Assessing Green Buildings.

In the United States, the most widely adopted method for rating the environmental sustainability of a building’s design and construction is the  U.S. Green Building Council’s Leadership in Energy and Environmental Design, or  LEED™,  rating system. LEED for New Construction and Major Renovation projects, termed LEED-NC, groups sustainability goals into categories including site selection and development, effi  ciency  in water use, reductions in energy consumption and in the production of atmospheric ozone-depleting gases, minimizing construction waste and the depletion of nonrenewable resources, improving the quality of the indoor environment, and encouraging innovation in sustainable design and construction practices (Figure 1.1).

Within each category are specifi  c credits that contribute points toward a  building’s overall assessment of sustainability. Depending on the total  number of points accumulated, four  levels of sustainable design are recognized, including, in order of increasing performance, Certifi  ed,  Silver, Gold, and Platinum.



Figure 1.1 The LEED-NC 2009 Project Scorecard.  The document shown here was in draft
status at the time of this publication.  See the U.S. Green Building Council
web site for the most current version of this document.
The process of achieving LEED certifi  cation for a proposed new building begins at the earliest stages of project conception, continues throughout the design and construction of the project, and involves the combined ef-forts of the owner, designer, and builder. During this process, the successful achievement of individual credits is documented and submitted to the Green Building Council, which then  makes the fi  nal  certifi  cation of the  project’s LEED compliance.

The U.S. Green Building Council continues to refi ne and improve upon LEED-NC and is expanding its
family of rating systems to include existing buildings (LEED-EB), commercial interiors (LEED-CI), build-
ing core and shell construction (LEED-CS), homes (LEED-H), and other categories of construction and
development. Through international sister organizations, LEED is being implemented in Canada and other countries. Other green building programs, such as the Green Building Initiative’s  Green Globes, the Na-
tional Association of Home Builders’ Green Home Building Guidelines, and the International Code Council and National Association of Home Builders’ jointly developed National Green Building Standard, offer alternative as-sessment schemes.

Some green building efforts focus more narrowly on reducing building energy consumption, a measure of building performance that frequently correlates closely with the generation of greenhouse gas emissions and global warming trends. The American Society of  Heating, Refrigerating and Air-Con-ditioning Engineers’ Advanced Energy Design Guides and the U.S. Environmental Protection Agency’s  Energy Star program both set goals for reductions in energy consumption in new buildings that exceed current national standards.

These standards can be applied either as stand-alone programs or as part of a more comprehensive effort to achieve certification through LEED or some other green building assessment program.

Buildings can also be designed with the goal of zero energy use or carbon neutrality. A  net zero energy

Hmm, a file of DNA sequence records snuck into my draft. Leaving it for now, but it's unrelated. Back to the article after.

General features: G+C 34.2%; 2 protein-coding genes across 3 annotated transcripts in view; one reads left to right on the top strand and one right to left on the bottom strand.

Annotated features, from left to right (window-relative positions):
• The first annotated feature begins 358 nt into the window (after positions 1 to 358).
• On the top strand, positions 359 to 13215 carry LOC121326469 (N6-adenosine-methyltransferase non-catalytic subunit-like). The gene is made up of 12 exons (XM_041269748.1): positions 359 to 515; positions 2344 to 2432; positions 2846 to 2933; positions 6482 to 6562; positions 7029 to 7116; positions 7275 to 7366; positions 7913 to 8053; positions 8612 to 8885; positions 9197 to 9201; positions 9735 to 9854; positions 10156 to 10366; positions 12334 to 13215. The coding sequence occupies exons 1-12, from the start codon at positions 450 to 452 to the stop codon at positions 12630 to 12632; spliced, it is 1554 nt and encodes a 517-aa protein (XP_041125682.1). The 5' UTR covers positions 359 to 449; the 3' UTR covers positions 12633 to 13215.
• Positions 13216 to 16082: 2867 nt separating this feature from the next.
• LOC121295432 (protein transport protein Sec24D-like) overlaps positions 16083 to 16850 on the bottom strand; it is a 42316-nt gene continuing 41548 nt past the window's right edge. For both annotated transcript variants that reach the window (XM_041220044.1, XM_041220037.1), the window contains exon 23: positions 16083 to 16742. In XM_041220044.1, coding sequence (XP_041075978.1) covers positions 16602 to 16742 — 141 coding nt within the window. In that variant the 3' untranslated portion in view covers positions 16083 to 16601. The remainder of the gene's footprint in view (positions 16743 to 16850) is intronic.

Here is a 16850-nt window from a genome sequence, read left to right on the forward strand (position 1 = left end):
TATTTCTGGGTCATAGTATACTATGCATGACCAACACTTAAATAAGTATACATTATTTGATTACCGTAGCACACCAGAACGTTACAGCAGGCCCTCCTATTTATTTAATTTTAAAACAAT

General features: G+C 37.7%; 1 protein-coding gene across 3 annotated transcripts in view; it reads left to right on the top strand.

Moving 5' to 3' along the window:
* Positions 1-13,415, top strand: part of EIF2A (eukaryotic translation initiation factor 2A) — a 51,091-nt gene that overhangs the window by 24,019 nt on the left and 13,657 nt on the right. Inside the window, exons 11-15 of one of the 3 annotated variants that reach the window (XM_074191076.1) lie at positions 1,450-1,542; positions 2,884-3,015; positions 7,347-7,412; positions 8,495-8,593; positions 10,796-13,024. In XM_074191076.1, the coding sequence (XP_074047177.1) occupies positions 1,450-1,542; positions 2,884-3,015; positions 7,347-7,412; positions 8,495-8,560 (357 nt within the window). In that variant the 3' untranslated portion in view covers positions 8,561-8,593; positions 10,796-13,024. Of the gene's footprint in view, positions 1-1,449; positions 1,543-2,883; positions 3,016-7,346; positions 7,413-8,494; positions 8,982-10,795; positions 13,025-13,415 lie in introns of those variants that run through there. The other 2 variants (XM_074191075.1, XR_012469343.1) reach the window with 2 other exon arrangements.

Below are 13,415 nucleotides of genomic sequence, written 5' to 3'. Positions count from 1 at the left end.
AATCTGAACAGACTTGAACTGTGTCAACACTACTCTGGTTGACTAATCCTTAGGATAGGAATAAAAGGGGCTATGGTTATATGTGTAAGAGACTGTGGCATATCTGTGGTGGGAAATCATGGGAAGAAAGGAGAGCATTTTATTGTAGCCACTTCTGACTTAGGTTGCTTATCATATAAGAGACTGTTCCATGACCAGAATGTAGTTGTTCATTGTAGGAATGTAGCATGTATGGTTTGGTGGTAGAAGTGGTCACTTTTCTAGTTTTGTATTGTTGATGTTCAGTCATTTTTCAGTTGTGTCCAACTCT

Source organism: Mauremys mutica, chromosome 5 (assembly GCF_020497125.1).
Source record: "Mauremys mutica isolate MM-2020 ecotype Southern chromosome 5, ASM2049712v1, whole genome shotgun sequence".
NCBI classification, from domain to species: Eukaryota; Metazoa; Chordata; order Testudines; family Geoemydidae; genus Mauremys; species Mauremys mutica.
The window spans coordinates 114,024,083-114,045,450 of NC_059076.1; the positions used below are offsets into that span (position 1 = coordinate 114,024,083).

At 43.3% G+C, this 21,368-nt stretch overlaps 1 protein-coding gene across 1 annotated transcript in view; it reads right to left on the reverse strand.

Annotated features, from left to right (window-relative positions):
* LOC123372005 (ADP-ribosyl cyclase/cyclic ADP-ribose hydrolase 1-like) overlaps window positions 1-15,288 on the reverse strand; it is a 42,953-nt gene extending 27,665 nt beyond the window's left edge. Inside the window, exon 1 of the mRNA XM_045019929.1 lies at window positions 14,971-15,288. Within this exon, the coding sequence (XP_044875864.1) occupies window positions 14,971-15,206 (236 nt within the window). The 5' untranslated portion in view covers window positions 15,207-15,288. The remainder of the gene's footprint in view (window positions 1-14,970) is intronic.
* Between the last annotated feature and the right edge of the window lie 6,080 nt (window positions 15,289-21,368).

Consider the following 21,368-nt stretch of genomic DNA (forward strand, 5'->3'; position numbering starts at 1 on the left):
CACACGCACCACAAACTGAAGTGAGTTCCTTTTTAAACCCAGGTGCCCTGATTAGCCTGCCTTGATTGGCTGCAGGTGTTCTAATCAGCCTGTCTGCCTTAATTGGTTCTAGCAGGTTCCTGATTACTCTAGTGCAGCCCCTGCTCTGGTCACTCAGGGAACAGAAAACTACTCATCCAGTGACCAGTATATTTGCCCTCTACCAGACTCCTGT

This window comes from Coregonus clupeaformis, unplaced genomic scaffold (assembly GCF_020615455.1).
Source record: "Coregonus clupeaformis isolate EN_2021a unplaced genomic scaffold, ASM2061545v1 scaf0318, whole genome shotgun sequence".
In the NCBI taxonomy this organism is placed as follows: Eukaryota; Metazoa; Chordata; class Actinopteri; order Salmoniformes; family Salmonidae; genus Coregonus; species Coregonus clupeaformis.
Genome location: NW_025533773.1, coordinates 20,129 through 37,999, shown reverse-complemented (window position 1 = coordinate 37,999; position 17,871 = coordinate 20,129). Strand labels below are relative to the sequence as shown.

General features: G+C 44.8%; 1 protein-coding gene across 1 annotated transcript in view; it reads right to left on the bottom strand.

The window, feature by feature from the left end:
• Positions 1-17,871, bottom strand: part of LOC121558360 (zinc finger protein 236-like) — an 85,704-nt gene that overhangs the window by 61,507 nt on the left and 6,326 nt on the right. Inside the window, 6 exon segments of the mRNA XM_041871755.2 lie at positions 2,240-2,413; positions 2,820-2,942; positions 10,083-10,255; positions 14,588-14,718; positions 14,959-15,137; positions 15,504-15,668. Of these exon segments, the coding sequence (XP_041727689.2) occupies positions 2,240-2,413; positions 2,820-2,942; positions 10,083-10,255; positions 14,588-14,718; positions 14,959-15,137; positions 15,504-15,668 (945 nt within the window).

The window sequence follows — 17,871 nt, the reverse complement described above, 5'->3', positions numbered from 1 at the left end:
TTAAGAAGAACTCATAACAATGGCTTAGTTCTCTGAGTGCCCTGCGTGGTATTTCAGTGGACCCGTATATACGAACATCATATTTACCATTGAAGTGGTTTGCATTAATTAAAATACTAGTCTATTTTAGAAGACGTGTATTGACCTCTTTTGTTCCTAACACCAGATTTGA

building is one that consumes no more energy than it produces, usually when measured on an annual basis to account for seasonal differences in building energy consumption and on-site energy production. Net zero
energy use can be achieved using current technology combining on-site renewable energy generation (such as wind or solar power), passive heating and cooling strategies, a thermally efficient building enclosure, and highly efficient mechanical systems and appliances.

A  carbon-neutral  building is one that causes no net increase in the emission of carbon dioxide, the most
prevalent atmospheric greenhouse gas. If emissions due only to building operation are considered, the calcu-
lation is similar to that for a net zero energy building. If, however, the embodied carbon in the building’s full
life cycle—from materials extraction and manufacturing, through building construction and operations, to demolition, disposal, and recycling—is considered, the calculation becomes more complex. Carbon-neutral calculations may also consider the site on which the building resides. For example, what is the carbon footprint of a fully developed building site, including both its buildings and unbuilt areas, in comparison to that of the site prior to construction or in comparison to its natural state prior to human development of any kind?

Another possible consideration is, what role, if any,  should carbon offsetting (funding of offsite activities that reduce global carbon emissions, such as planting of trees), play in such calculations? Questions
such as these and the concepts of sustainability and how they relate to building construction will continue to evolve for the foreseeable future.

In addition, a sidebar in nearly every chapter describes the major issues of sustainability related to the materials and methods discussed in that chapter. These will be helpful in weighing the environmental costs of one material against those of another, and in learning how to build in such a way that we preserve for future generations the ability to meet their building needs in a reasonable and economical manner.

For more information on organizations whose mission is to raise our awareness and provide the knowl-
edge that we need to build sustainably, see the references listed at the end of this chapter.

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